So it’s resorting to this new McCarthyism. In France, it’s the worst, with government actually saying that calling for a boycott of Israeli products is now illegal in France. You can call for a boycott of French products in Paris and that’s okay, but not of Israeli products. Imagine the enormous hypocrisy.
Greenwald: And people have been arrested wearing pro-BDS T-shirts in Paris.
Barghouti: Exactly. The measure of repression in France is unprecedented. We have not seen anything like that. Paris has really become the capital of anti-Palestinian repression of late. Imagine – the city of freedoms, supposedly, has become the city of darkness for Palestinians.
Greenwald: There was a huge free speech march there just over a year ago.
Barghouti: We don’t see this anti-Palestinian repression as isolated. Israel is fostering this, but there is a lot of repression already in the West. There’s already an attack on unions, an attack on free speech, on social justice, racial justice movements, there’s enormous militarisation and securitisation of society in the West.
And Israel is benefiting from this enormous homeland security and military market – it’s great business for Israel. It’s training police forces across the US, from Ferguson to Baltimore. London police, Paris police.
Greenwald: One of the criticisms of BDS opponents, when they hear things like what you just said, denouncing this erosion of civil liberties throughout the West, including in Europe, is they say it’s kind of ironic, maybe even hypocritical of you, as an advocate and proponent of Palestinian rights, to be critiquing civil liberties erosions in the West when throughout the Palestinian territories there certainly are no rights for LGBTs, or very few, and that there are far fewer rights for women for civil liberties in places like Gaza and certain parts of the West Bank. How do you respond to that? Is that something you address in your activism for Palestinian rights?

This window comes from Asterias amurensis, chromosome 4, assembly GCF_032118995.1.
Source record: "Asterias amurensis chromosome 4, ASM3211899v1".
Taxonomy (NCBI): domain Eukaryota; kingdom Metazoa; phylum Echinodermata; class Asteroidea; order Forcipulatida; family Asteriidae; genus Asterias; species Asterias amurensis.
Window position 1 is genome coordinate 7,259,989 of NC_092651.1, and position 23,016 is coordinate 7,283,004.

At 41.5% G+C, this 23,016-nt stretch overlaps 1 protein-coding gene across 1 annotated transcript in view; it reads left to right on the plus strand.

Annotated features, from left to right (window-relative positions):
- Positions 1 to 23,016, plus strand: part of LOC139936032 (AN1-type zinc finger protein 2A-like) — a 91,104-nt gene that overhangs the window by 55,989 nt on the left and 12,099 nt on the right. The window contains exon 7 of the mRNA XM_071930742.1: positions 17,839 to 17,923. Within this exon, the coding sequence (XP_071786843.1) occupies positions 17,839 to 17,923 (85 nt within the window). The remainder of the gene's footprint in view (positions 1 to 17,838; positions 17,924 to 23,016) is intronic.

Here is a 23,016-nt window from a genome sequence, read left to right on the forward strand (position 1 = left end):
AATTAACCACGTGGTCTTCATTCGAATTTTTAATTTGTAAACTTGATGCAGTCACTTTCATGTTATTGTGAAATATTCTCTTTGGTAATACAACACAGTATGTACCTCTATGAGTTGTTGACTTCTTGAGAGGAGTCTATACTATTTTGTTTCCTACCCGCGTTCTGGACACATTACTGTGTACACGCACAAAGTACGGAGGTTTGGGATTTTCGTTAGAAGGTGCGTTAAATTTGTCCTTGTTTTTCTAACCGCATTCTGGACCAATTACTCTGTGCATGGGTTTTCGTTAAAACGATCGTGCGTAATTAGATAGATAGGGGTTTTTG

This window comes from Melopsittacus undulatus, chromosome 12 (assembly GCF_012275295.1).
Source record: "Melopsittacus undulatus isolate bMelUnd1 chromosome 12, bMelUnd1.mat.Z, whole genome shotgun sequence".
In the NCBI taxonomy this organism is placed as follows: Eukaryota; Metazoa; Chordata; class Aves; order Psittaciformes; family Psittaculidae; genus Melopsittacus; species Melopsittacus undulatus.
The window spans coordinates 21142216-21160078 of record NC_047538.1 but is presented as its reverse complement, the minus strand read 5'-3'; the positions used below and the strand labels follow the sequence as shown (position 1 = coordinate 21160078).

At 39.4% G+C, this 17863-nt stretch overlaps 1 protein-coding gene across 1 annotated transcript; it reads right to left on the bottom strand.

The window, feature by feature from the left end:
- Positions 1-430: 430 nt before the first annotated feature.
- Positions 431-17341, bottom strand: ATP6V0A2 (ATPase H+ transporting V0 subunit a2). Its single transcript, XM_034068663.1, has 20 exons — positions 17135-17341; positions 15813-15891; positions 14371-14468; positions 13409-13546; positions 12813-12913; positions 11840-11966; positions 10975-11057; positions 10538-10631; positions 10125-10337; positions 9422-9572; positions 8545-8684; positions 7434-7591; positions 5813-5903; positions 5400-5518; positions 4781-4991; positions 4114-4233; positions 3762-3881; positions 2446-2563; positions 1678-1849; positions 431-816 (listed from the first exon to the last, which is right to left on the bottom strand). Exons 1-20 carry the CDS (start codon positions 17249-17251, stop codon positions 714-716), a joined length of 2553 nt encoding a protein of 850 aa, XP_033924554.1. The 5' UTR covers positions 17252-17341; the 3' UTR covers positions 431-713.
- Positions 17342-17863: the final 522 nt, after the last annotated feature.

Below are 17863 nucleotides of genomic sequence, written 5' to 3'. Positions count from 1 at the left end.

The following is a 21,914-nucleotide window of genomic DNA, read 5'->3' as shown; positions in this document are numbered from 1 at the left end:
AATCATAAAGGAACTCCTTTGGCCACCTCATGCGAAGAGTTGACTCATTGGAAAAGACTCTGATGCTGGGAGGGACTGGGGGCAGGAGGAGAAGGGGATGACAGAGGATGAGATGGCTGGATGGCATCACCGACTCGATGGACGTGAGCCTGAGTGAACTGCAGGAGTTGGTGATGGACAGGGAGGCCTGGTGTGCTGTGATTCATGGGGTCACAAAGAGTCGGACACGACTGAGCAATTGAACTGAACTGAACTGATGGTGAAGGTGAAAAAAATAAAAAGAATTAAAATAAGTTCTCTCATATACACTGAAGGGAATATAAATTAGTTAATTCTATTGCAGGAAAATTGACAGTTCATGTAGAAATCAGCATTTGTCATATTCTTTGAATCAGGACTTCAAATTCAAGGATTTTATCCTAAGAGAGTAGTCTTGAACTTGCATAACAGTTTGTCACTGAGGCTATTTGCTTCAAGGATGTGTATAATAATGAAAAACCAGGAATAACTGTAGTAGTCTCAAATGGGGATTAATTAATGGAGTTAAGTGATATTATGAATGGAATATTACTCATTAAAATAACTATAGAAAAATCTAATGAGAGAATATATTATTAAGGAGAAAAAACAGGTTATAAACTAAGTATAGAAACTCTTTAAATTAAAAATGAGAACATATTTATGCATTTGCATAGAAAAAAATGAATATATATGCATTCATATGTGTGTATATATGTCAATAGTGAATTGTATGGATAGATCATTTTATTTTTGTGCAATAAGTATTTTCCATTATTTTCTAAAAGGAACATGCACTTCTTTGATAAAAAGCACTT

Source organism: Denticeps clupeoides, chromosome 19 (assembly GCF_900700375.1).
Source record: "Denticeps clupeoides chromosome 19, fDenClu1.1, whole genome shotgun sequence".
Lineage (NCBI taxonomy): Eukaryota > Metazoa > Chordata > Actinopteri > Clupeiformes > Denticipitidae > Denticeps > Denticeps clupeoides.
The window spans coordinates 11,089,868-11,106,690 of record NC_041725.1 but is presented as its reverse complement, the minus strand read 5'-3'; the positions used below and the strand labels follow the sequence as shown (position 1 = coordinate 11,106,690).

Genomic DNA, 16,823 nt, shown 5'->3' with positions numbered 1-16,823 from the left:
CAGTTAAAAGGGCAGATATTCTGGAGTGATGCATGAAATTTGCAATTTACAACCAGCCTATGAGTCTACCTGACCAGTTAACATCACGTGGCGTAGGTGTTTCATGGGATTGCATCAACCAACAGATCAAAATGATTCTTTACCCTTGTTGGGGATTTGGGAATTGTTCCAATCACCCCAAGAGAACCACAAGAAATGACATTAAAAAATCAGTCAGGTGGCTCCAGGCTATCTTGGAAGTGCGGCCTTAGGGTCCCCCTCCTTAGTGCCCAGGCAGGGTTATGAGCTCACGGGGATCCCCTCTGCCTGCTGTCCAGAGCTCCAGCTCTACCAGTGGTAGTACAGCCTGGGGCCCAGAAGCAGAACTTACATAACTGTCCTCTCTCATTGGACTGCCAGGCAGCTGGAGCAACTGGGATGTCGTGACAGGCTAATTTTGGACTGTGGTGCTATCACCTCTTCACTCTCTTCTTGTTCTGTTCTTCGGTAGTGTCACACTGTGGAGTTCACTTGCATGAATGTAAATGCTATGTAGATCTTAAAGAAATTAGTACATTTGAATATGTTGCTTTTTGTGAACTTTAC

Barghouti: Sure. As an inclusive movement, we call for equal rights for all humans, irrespective of identity. So absolutely, we oppose every form of discrimination against anyone based on any identity attribute. Now, do we have repression in the occupied territories of the West Bank and Gaza? Absolutely.
Palestinians in the West Bank and Gaza are under Israeli military occupation so they’re suffering denial of all rights, from freedom of movement to the right of free speech, to all kinds of rights, to the right to life in some cases, as we’ve seen in Gaza. But yes, on top of that, there is social repression, of course.
Greenwald: Imposed by Palestinians on other Palestinians.
Barghouti: Imposed by the Palestinian authority, by the authorities in Gaza and that’s yes, Palestinian repression on Palestinians. But the authority in Ramallah is buttressed, is supported entirely by Western governments, by the US, by European governments and to a large extent, by Israel.